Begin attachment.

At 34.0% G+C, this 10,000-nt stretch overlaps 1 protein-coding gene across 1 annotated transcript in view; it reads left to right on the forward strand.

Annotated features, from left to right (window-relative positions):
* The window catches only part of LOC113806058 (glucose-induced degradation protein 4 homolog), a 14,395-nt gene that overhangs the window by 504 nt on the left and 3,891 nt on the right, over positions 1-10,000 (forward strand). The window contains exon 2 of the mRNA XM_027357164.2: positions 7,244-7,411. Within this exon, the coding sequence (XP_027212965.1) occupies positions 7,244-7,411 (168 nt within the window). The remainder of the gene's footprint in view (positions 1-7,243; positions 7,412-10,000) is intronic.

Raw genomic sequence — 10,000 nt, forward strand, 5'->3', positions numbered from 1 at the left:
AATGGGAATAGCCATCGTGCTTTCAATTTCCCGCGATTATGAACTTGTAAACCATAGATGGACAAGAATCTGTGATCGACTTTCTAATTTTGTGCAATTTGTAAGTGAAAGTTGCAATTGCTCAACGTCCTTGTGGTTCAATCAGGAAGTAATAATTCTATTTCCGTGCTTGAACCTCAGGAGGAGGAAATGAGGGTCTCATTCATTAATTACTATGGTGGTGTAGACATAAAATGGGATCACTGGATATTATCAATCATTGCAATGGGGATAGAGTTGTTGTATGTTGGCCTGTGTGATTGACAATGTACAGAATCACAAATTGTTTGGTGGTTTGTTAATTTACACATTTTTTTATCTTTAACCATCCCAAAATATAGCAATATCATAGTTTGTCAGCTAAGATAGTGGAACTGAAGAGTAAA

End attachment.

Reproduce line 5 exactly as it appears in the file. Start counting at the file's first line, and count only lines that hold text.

AATGGGAATAGCCATCGTGCTTTCAATTTCCCGCGATTATGAACTTGTAAACCATAGATGGACAAGAATCTGTGATCGACTTTCTAATTTTGTGCAATTTGTAAGTGAAAGTTGCAATTGCTCAACGTCCTTGTGGTTCAATCAGGAAGTAATAATTCTATTTCCGTGCTTGAACCTCAGGAGGAGGAAATGAGGGTCTCATTCATTAATTACTATGGTGGTGTAGACATAAAATGGGATCACTGGATATTATCAATCATTGCAATGGGGATAGAGTTGTTGTATGTTGGCCTGTGTGATTGACAATGTACAGAATCACAAATTGTTTGGTGGTTTGTTAATTTACACATTTTTTTATCTTTAACCATCCCAAAATATAGCAATATCATAGTTTGTCAGCTAAGATAGTGGAACTGAAGAGTAAA